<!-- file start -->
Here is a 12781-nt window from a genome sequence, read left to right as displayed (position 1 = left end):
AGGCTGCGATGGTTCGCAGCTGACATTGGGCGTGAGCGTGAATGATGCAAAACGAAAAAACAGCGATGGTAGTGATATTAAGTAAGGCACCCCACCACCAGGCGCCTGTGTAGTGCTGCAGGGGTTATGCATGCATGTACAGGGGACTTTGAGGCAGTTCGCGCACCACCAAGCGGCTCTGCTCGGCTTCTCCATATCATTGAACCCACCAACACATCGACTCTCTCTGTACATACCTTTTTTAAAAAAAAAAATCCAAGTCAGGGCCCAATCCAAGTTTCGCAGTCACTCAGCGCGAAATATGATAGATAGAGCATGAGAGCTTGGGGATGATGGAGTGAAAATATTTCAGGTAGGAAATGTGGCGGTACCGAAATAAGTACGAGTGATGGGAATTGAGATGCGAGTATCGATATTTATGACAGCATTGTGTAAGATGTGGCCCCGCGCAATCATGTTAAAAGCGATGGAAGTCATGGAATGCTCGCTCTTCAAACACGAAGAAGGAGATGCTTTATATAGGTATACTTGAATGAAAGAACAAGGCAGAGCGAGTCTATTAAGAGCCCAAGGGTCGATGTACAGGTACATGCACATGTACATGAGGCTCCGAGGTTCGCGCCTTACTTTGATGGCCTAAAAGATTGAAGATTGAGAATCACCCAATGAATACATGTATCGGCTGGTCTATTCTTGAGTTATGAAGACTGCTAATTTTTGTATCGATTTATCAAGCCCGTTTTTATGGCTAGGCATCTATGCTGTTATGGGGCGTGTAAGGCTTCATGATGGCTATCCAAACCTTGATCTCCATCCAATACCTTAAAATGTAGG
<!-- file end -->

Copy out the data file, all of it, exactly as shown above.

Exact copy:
Here is a 12781-nt window from a genome sequence, read left to right as displayed (position 1 = left end):
AGGCTGCGATGGTTCGCAGCTGACATTGGGCGTGAGCGTGAATGATGCAAAACGAAAAAACAGCGATGGTAGTGATATTAAGTAAGGCACCCCACCACCAGGCGCCTGTGTAGTGCTGCAGGGGTTATGCATGCATGTACAGGGGACTTTGAGGCAGTTCGCGCACCACCAAGCGGCTCTGCTCGGCTTCTCCATATCATTGAACCCACCAACACATCGACTCTCTCTGTACATACCTTTTTTAAAAAAAAAAATCCAAGTCAGGGCCCAATCCAAGTTTCGCAGTCACTCAGCGCGAAATATGATAGATAGAGCATGAGAGCTTGGGGATGATGGAGTGAAAATATTTCAGGTAGGAAATGTGGCGGTACCGAAATAAGTACGAGTGATGGGAATTGAGATGCGAGTATCGATATTTATGACAGCATTGTGTAAGATGTGGCCCCGCGCAATCATGTTAAAAGCGATGGAAGTCATGGAATGCTCGCTCTTCAAACACGAAGAAGGAGATGCTTTATATAGGTATACTTGAATGAAAGAACAAGGCAGAGCGAGTCTATTAAGAGCCCAAGGGTCGATGTACAGGTACATGCACATGTACATGAGGCTCCGAGGTTCGCGCCTTACTTTGATGGCCTAAAAGATTGAAGATTGAGAATCACCCAATGAATACATGTATCGGCTGGTCTATTCTTGAGTTATGAAGACTGCTAATTTTTGTATCGATTTATCAAGCCCGTTTTTATGGCTAGGCATCTATGCTGTTATGGGGCGTGTAAGGCTTCATGATGGCTATCCAAACCTTGATCTCCATCCAATACCTTAAAATGTAGG